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Posted by on December 9, 2016 in fear

 

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Time for a Great Cartoon: Monsters Under the Bed?!

Screenshot 2016-03-07 05.58.49

I don’t think clearly when I’m hungry, either! How about you?

What are the monsters under your bed?  Have they identified themselves?  Are they hungry for your soul?

The monster I am thinking of today is . . . FEAR.  What things keep you up at night?  What anxieties work you over as you are trying to get some rest?  Our culture suggests that fear is only a negative emotion, something that stifles our creativity and inhibits our success.

The Bible has a lot to say about fear.  For example, it says that “the fear of man brings a snare.” (Prov. 29:25).  Here is the verse in the New King James:  25 The fear of man brings a snare,  But whoever trusts in the Lord shall be safe.”  There is an alternative to fearing man —  it is trusting in the Lord.

There is plenty to fear in life — but I can choose to trust in the Lord.  My hope and faith must not be in fallible man (especially in myself), but in Him!  HE is to be feared, for “The fear of the LORD is the beginning of knowledge, but fools despise wisdom and instruction,” we read in Proverbs 1:7.  We are told in Psalm 111:10 that “The fear of the Lord is the beginning of wisdom; all who follow his precepts have good understanding.  To him belongs eternal praise.”

When I properly fear the Lord, I can relinquish to Him my expectations Screen Shot 2016-05-04 at 6.14.15 AMand my anxieties.  And — I don’t have to look under my bed at night!

 

 
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Posted by on May 20, 2016 in fear

 

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The Believer and Government (Part 3 of 5)

We are continuing to think through Romans 13:1-7 in this election season.  How is the believer in Jesus to relate to human authority?Screenshot 2016-01-23 06.55.23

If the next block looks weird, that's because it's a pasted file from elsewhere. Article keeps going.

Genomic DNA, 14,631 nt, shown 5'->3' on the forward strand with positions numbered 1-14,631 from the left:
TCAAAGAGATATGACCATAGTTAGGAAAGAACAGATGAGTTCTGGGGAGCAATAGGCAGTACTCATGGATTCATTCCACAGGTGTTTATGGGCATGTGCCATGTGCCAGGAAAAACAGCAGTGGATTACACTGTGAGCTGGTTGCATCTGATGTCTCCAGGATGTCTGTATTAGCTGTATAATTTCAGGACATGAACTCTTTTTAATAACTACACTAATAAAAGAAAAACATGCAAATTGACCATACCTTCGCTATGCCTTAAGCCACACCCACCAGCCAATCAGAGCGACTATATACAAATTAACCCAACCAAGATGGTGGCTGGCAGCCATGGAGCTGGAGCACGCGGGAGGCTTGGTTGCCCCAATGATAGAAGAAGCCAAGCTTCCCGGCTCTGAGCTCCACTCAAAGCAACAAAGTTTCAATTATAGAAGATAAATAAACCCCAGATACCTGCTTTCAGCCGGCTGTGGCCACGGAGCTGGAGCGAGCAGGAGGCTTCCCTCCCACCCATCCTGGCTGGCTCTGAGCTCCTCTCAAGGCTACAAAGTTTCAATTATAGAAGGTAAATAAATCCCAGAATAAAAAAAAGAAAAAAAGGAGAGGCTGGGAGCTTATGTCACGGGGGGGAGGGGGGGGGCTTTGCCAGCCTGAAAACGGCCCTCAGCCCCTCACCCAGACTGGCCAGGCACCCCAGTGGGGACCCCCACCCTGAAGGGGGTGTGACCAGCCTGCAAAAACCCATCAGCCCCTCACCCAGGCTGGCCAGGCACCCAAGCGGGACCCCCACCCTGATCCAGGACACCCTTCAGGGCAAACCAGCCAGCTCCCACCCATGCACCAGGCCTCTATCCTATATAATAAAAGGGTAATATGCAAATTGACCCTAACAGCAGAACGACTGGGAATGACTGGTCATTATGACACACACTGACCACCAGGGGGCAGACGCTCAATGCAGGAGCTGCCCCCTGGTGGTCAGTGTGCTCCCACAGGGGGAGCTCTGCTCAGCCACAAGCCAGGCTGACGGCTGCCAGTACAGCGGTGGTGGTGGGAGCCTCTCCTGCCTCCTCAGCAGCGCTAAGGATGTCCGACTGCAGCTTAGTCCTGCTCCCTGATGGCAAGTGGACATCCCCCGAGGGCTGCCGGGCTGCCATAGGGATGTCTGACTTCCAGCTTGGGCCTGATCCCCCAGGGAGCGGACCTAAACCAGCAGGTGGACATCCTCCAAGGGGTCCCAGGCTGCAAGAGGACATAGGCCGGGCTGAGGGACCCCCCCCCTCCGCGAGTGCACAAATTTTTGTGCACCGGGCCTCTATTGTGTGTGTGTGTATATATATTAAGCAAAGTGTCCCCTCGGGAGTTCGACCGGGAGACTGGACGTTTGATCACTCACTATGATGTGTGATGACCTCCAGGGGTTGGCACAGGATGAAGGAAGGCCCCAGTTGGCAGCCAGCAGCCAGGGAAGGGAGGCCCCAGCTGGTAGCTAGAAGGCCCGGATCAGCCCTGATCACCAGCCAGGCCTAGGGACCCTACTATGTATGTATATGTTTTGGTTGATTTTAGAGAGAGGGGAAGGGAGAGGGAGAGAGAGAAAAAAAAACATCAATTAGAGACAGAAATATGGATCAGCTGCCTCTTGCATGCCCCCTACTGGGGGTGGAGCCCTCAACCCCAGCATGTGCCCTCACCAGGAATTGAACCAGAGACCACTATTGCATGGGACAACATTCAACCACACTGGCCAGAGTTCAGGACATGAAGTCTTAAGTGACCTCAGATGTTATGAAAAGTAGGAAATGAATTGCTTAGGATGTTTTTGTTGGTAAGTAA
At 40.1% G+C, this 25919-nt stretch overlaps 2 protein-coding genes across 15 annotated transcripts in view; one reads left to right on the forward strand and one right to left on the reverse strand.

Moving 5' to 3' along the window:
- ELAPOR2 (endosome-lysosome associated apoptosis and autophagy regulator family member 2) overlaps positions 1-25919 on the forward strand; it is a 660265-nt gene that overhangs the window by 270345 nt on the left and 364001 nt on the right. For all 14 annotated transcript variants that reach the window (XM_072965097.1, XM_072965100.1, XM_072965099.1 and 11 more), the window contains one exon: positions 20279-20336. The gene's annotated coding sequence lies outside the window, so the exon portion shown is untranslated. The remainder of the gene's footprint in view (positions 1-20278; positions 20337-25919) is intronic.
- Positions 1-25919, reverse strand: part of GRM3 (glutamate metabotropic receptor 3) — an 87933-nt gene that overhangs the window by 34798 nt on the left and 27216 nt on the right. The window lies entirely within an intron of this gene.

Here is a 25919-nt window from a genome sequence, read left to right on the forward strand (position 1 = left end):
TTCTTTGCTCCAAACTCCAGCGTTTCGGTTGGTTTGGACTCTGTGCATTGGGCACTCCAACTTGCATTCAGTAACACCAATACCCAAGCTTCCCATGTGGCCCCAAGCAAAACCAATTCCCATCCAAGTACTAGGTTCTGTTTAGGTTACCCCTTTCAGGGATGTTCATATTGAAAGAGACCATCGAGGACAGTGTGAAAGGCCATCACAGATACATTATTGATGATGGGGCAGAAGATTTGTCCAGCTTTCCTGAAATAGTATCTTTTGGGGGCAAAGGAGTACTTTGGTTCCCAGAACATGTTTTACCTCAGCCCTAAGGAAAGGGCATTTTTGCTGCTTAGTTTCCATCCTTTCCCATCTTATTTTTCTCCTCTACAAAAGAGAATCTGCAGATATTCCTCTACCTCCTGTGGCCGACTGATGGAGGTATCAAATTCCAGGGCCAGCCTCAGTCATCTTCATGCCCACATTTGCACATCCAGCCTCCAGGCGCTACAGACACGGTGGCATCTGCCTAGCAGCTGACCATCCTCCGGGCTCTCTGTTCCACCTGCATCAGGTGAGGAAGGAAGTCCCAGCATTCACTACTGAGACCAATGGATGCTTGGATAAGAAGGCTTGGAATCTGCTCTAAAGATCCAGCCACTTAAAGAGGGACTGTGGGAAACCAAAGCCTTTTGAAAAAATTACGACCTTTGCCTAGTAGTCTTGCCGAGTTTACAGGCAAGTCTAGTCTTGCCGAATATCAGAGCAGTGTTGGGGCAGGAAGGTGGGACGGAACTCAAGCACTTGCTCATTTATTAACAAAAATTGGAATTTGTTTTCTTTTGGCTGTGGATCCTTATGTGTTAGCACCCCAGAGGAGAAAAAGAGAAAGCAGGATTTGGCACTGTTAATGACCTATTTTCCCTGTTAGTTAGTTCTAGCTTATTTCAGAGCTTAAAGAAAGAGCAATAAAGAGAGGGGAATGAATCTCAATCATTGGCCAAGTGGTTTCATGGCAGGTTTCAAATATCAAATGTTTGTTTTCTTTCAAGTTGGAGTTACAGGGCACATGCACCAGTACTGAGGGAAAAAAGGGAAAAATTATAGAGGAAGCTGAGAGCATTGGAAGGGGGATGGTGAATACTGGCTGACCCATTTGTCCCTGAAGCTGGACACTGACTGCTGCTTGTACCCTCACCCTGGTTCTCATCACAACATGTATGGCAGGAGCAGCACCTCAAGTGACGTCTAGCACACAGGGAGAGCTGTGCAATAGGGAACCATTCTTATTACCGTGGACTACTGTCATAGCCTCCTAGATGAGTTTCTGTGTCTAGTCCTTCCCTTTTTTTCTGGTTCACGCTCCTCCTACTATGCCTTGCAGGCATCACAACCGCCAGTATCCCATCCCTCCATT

Here is what the Apostle Paul says in Romans 13:

“Let everyone be subject to the governing authorities, for there is no authority except that which God has established. The authorities that exist have been established by God. 2 Consequently, whoever rebels against the authority is rebelling against what God has instituted, and those who do so will bring judgment on themselves. 3 For rulers hold no terror for those who do right, but for those who do wrong. Do you want to be free from fear of the one in authority? Then do what is right and you will be commended.  4 For the one in authority is God’s servant for your good. But if you do wrong, be afraid, for rulers do not bear the sword for no reason. They are God’s servants, agents of wrath to bring punishment on the wrongdoer. 5 Therefore, it is necessary to submit to the authorities, not only because of possible punishment but also as a matter of conscience. 6 This is also why you pay taxes, for the authorities are God’s servants, who give their full time to governing. 7 Give to everyone what you owe them: If you owe taxes, pay taxes; if revenue, then revenue; if respect, then respect; if honor, then honor.” (Romans 13)

I see this passage breaking down into four sections:  I.  A Command to Obey (v. 1); II.  A Servant to Fear (vv. 2-4); III. A Freedom to Find (vv. 3-4); and IV. A Debt to Pay (vv. 5-7).  That’s my sermon outline.  Let’s think about —

III.  A Freedom to Find (vv. 3-4)

We can be FREE from FEAR if we don’t do what is wrong!  That’s pretty simple, isn’t it?  There should be a legitimate fear for wrongdoers.   They should fear the power of human government to bring the sword into the Screenshot 2016-01-23 08.40.01conversation!  We can be free from the fear of punishment by properly submitting to human authority and doing what is right.

There is much attention given these days to terrorists, but little emphasis on the TERROR which ought to plague evildoers!  Human government is (although unknowingly) functioning as God’s servant when it brings punishment on the evildoer.  (to be continued)

One takeaway: I should fear the Lord, but not fear the authority He has put over me (if I do what is right).

 
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Posted by on April 6, 2016 in government